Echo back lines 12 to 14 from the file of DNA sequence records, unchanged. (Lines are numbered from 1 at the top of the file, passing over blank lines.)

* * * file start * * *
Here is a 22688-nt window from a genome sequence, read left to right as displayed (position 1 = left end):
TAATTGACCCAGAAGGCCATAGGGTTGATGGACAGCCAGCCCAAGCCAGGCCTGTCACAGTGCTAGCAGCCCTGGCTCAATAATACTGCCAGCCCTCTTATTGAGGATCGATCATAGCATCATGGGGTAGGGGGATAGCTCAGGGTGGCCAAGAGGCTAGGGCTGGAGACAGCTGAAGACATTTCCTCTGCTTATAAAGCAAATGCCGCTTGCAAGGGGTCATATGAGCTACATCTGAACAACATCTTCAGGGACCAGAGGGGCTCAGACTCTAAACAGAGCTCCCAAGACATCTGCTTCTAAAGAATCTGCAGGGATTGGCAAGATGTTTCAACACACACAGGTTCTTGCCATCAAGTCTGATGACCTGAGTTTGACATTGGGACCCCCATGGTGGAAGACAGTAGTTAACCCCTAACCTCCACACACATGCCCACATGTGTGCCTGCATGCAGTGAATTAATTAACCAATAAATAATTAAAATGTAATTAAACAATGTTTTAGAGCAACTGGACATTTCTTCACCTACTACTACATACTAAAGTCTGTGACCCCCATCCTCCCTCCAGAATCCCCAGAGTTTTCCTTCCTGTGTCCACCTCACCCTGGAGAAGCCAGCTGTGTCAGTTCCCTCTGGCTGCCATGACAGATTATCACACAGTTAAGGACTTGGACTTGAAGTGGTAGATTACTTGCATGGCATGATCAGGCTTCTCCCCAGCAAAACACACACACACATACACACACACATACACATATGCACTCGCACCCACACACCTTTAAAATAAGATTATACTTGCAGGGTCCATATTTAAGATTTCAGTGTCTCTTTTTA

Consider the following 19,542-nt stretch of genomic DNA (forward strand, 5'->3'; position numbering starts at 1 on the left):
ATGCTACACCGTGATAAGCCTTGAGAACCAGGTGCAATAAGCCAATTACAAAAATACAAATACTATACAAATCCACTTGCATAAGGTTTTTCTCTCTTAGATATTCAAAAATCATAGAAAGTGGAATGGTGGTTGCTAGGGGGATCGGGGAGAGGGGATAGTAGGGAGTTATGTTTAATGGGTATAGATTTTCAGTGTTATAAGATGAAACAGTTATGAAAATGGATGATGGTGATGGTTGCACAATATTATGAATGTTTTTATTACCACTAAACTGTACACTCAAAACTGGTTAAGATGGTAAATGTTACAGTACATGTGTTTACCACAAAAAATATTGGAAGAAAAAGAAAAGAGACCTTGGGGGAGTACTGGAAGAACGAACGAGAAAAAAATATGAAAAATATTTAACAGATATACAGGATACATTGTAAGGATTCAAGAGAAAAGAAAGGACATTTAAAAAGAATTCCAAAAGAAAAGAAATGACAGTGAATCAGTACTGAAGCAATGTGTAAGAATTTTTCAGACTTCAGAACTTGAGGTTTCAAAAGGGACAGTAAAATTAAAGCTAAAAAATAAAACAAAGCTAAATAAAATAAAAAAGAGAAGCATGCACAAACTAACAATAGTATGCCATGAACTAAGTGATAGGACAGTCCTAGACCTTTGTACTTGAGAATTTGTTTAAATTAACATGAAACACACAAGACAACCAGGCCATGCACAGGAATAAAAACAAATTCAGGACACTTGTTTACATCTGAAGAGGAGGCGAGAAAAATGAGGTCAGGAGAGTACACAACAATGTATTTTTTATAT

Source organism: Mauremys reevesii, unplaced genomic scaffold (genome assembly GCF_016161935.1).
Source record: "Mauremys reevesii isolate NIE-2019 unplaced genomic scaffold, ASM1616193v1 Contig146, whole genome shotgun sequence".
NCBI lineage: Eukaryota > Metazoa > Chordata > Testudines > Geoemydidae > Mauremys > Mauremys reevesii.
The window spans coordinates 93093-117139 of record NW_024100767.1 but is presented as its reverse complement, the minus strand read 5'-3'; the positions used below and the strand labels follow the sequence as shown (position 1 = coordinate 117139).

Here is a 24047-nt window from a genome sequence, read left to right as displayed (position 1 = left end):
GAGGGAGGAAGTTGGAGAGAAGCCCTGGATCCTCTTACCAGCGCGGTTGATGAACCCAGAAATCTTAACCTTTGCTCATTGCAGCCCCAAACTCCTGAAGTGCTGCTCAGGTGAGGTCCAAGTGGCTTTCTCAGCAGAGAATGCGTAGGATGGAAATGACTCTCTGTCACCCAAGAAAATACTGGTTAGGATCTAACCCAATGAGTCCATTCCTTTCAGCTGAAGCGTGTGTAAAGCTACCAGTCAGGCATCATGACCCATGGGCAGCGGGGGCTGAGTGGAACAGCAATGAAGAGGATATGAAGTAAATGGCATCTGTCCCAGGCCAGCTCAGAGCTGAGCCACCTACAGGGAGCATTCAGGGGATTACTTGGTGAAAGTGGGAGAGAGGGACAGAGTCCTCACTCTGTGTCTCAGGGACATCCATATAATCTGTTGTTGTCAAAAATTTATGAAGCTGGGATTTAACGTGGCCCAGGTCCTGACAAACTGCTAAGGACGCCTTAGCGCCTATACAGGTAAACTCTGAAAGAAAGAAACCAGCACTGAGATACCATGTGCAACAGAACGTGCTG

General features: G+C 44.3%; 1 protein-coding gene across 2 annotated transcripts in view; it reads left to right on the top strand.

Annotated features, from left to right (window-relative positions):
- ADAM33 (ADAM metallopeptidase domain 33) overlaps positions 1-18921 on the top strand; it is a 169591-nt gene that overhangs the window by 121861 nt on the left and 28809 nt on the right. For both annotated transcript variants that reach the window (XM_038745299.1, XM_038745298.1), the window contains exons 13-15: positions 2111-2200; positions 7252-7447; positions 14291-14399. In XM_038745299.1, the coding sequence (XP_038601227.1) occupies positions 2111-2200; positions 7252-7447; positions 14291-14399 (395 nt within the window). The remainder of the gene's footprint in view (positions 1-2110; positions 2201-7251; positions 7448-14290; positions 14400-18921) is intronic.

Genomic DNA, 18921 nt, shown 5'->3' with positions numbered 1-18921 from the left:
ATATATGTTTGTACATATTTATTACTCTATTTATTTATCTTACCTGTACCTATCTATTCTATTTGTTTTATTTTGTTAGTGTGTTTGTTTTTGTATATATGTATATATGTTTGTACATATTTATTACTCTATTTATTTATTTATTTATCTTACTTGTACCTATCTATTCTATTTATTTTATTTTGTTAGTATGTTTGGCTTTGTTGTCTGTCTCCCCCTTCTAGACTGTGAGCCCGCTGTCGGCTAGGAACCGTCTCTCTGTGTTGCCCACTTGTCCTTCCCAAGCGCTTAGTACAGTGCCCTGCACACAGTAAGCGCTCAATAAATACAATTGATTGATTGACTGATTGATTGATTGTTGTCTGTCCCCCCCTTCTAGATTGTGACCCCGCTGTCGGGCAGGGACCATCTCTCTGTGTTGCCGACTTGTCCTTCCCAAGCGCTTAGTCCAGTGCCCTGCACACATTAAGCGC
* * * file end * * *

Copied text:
Annotated features, from left to right (window-relative positions):
- ADAM33 (ADAM metallopeptidase domain 33) overlaps positions 1-18921 on the top strand; it is a 169591-nt gene that overhangs the window by 121861 nt on the left and 28809 nt on the right. For both annotated transcript variants that reach the window (XM_038745299.1, XM_038745298.1), the window contains exons 13-15: positions 2111-2200; positions 7252-7447; positions 14291-14399. In XM_038745299.1, the coding sequence (XP_038601227.1) occupies positions 2111-2200; positions 7252-7447; positions 14291-14399 (395 nt within the window). The remainder of the gene's footprint in view (positions 1-2110; positions 2201-7251; positions 7448-14290; positions 14400-18921) is intronic.

Genomic DNA, 18921 nt, shown 5'->3' with positions numbered 1-18921 from the left: